Generalized Reference Guide to Nutrient Deficiency Locations in Plants

Generalized Reference Guide to Nutrient Deficiency Locations in Plants

Nutrient deficiency symptoms can be distinguished by where they occur on the plant and their general appearance on the leaves. Each individual plant species can have unique symptoms, but some overall patterns can be generalized. The following diagrams1can be used to begin to identify which mineral nutrient may be causing specific deficiency symptoms.

Some deficiency symptoms are typically observed first on older leaves (such as N, P, K, and Mg), while other nutrient deficiencies are more likely to be seen on the young leaf tissue. Since unique symptoms may occur for specific plants, not all visual symptoms follow these trends.

Nitrogen deficiency symptoms generally appear first on older leaves with uniform chlorosis. Symp­toms progress up the plant as the deficiency becomes more severe. Nitrogen deficient leaves may become more chlorotic over time and eventually die.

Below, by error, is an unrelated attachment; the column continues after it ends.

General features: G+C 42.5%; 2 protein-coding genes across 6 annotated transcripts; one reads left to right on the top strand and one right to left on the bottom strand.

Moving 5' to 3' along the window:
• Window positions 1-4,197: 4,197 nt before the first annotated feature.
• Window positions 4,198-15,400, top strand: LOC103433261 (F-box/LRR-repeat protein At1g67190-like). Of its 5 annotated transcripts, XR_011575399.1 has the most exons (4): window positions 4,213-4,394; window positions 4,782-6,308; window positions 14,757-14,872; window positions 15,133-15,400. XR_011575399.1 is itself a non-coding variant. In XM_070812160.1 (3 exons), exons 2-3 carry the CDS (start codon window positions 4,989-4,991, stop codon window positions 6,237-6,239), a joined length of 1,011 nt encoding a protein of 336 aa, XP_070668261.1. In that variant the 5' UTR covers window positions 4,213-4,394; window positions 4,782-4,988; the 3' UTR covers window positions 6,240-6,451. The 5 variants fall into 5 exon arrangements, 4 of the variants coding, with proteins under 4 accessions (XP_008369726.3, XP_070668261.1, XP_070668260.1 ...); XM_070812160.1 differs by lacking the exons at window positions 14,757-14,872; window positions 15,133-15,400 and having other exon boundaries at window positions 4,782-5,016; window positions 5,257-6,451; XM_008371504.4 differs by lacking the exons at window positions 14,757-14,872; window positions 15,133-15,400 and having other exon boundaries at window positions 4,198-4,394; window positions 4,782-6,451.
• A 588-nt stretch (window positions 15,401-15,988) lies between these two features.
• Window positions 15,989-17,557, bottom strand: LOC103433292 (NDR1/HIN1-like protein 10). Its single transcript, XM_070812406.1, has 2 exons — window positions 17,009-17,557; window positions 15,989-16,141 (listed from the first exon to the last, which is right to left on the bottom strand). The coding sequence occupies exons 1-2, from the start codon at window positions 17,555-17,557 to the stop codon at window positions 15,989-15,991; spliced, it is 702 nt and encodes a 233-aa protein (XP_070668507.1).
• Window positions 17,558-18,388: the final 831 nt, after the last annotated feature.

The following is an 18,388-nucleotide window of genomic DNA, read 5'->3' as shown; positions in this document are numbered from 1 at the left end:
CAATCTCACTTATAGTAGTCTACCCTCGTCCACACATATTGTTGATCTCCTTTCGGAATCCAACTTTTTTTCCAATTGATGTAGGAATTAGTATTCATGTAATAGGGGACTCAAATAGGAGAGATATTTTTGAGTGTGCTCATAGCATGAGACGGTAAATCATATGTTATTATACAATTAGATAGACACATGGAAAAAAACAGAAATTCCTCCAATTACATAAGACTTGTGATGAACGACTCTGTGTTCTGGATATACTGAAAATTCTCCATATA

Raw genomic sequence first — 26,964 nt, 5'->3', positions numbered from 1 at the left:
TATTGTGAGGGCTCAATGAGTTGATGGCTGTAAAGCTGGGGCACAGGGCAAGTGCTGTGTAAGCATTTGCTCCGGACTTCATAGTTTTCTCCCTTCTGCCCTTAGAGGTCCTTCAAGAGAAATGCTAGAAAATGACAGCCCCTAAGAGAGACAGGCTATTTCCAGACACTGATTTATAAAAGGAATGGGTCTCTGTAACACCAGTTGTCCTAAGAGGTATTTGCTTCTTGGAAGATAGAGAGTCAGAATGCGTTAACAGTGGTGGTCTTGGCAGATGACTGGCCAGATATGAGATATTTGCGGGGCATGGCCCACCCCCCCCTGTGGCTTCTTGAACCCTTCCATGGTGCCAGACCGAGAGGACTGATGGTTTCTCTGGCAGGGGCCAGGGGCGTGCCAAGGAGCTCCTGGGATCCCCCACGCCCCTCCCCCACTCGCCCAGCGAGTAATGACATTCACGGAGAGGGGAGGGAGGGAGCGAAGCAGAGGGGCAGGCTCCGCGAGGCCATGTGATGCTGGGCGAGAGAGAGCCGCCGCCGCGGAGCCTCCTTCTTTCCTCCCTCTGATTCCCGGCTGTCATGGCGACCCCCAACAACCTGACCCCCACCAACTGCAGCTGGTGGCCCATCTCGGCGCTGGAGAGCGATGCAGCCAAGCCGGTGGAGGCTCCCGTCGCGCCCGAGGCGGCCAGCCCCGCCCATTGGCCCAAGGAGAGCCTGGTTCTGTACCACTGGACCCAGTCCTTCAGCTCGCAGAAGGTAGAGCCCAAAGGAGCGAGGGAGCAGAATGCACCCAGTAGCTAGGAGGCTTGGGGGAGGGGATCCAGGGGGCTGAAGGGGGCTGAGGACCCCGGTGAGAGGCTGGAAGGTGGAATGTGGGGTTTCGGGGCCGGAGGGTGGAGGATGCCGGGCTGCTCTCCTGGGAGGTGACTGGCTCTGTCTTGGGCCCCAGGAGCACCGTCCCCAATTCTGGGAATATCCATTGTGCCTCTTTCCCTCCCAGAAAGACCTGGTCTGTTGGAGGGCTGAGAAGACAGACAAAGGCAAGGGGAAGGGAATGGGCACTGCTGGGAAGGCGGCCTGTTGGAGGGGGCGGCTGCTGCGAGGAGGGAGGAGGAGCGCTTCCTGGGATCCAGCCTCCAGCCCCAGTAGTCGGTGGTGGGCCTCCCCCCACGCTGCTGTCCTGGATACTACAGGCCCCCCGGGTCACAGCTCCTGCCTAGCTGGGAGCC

Phosphorus deficiency symptoms may appear as general plant stunting and delayed development. Some species develop a purple pigment, appearing first on the underside of older leaves.

Potassium deficiency symptoms often appear first as light-colored tissue on the older leaves, pro­gressing to leaf yellowing and death of the leaf margins

Sulfur deficiency symptoms generally appear first as leaf yellowing in the young and recently ma­tured leaves.

Magnesium deficiency initially appears as interveinal chlorosis, beginning first in the older tissue.

Manganese and iron deficiency symptoms generally appear as yellowing, beginning in the younger leaves.

Deficiency of calcium, boron, copper, or zinc can result in leaf yellowing and misshapen young leaves near the plant growing point.



1Drawings taken from Dierolf, T.S. et al. 2001. Soil Fertility Kit: A Toolkit for Acid, Upland Soil Fertility Management in Southeast Asia – Handbook Series. Deutsche Gesellschaft für Technische Zusammenar­beit (GTZ) GmbH; Food and Agriculture Organization; PT Jasa Katom; and International Plant Nutrition Institute (IPNI).